I wrote my very first real plot-driven story sometime during my 6th grade year. I remember it because it made me sad, I remember that it had an orange aura and it made me sad.

It was called The Lost Raindrop:
This little raindrop landed on the window of a blue and white trailer in
Bunnlevel. She slowly zigged and zagged across the glass trying to find her
sisters and mother, joining and then leaving small groups, but they were gone.

Inside of the window, the lost raindrop saw a little girl. She had wild
curly hair and big brown eyes. She was cutting velvet into strips and was
surrounded by yellow paper triangles. The little girl looked out the window,
searching for something. The lost raindrop saw she was alone.

Then, the little girl went running to the window and smiled, revealing the
gap between her front two teeth. The lost raindrop saw an old blue pinto station
wagon pull up. A dark man with thick black hair and small hands was
driving. When the little girl saw him, she started to cry.

This helped the lost raindrop to forget her own sadness. But, she was
slowly streaking to the bottom of the window. She did not want to leave the
little girl alone. She knew that the little girl's happiness was not in that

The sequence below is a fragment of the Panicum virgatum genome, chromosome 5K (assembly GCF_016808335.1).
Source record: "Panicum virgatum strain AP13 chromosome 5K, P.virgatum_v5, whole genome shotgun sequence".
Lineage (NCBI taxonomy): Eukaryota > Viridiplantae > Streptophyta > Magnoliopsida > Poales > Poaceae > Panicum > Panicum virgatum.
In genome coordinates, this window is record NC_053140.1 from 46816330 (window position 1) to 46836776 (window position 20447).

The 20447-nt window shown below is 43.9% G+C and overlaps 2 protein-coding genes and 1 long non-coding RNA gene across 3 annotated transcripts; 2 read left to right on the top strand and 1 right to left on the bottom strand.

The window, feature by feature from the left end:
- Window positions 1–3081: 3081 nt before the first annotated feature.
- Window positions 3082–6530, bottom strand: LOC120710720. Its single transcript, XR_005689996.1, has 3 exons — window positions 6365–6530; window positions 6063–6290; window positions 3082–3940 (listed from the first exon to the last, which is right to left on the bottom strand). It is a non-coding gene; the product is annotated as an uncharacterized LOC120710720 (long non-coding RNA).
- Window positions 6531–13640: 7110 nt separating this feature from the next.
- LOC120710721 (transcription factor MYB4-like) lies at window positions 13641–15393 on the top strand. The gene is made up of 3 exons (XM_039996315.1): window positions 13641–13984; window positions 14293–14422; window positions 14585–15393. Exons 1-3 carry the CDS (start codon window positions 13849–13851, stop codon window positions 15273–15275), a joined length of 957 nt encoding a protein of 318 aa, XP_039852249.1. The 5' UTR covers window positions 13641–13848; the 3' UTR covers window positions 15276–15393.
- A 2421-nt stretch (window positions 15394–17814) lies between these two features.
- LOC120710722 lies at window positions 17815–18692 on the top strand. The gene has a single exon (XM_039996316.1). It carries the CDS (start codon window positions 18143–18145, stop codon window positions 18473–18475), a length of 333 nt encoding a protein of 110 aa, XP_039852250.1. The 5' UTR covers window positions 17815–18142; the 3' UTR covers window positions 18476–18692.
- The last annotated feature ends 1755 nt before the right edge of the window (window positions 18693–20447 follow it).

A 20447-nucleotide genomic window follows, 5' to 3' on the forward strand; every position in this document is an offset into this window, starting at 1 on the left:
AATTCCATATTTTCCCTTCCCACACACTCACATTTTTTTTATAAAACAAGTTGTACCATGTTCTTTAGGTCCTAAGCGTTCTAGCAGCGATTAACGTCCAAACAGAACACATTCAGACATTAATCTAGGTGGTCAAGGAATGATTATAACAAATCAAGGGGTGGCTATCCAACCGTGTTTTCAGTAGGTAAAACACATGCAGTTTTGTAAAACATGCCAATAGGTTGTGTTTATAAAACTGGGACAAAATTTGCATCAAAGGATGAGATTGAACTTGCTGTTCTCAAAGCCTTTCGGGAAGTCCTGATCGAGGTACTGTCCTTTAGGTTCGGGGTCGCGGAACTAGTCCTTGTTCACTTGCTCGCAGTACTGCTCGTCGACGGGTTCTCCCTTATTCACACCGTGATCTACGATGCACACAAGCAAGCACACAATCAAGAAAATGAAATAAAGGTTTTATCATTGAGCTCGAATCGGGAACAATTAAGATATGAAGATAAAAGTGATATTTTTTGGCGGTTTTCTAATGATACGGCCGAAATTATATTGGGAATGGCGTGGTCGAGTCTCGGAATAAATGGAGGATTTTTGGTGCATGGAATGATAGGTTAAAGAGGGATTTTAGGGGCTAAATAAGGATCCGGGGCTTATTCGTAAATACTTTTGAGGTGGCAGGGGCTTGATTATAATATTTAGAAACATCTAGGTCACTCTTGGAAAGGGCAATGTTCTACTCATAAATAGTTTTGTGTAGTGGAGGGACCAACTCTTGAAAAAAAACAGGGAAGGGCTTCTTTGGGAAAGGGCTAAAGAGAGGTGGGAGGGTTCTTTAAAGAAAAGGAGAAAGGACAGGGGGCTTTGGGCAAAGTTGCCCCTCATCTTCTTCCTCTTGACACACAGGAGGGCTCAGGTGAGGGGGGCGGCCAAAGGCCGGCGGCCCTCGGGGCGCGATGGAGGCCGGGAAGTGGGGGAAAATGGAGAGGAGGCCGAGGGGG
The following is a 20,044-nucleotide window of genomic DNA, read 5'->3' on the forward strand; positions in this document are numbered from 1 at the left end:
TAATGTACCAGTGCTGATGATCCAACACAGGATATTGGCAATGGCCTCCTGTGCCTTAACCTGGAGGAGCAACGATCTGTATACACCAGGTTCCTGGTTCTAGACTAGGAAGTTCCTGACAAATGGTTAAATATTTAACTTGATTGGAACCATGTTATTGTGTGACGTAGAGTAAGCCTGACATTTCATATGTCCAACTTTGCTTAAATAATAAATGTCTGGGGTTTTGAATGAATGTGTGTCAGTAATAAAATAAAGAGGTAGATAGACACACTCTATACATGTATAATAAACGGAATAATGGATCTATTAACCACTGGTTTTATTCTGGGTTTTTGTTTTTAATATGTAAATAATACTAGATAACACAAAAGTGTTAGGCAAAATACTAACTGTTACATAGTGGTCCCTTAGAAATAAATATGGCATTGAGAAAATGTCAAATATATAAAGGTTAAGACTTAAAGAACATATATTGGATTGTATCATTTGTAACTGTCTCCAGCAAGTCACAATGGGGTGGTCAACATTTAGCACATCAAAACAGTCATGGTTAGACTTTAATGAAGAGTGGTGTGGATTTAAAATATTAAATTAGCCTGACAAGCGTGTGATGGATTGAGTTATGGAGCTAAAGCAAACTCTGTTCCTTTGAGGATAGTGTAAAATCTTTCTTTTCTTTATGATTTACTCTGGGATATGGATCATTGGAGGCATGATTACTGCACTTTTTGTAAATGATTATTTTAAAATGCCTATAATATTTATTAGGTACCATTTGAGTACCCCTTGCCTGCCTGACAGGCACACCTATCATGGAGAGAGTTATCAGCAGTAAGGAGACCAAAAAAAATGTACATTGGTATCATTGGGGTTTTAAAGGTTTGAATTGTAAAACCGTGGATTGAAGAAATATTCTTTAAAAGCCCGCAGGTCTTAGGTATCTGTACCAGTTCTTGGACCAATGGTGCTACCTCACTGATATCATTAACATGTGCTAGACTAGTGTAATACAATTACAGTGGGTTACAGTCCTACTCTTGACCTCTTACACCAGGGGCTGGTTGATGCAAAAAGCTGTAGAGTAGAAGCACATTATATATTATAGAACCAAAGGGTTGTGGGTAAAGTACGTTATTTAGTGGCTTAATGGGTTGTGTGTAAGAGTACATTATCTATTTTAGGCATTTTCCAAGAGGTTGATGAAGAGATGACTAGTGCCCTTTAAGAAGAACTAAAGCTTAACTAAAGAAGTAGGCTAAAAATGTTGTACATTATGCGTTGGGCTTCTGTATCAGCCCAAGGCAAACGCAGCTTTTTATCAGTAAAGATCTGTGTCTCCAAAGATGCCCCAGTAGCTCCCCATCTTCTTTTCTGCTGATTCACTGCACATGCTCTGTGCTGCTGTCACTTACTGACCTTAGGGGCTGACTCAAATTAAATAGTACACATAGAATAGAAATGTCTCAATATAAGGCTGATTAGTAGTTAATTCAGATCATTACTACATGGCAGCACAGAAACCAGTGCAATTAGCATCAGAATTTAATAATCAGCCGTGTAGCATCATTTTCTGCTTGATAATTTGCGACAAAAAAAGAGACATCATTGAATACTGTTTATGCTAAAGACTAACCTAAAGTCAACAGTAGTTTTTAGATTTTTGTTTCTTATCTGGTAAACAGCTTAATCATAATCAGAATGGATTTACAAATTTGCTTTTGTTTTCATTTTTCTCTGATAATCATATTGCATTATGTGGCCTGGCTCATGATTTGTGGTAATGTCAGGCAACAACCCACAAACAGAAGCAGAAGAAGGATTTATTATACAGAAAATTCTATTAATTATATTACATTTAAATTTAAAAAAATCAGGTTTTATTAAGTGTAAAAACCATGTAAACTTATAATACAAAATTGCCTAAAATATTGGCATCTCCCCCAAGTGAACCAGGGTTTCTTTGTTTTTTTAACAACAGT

blue pinto. She tried to open her mouth to the little girl, but she had no
mouth, no voice to yell with.

The little girl scooped up all her strips and triangles and crawled
under the kitchen table.

The lost raindrop slid off the glass, landing in the crease between the
window and the pleated wall of the trailer. There were other raindrops there...
lots of them... but not her sisters and mother. The lost raindrop swam to the
edge to fall out, but she kept getting pushed under by all the new

It was hard for the lost raindrop to understand her new home, but there
were lots of other raindrops to watch, so she didn't notice when the sun came
out. Slowly, the other raindrops began to disappear until she was the only
raindrop left. She looked up and noticed a rainbow of neon colors, then she
blacked out.

The next day, the sad little girl strung her velvet strips with bells and
then glued them to the paper triangles. She made her very own wind chime, one
that made soft jingles. She raised the window and hung this chime over the sill.
When the wind hit it, she would hear those tiny bells and smile.


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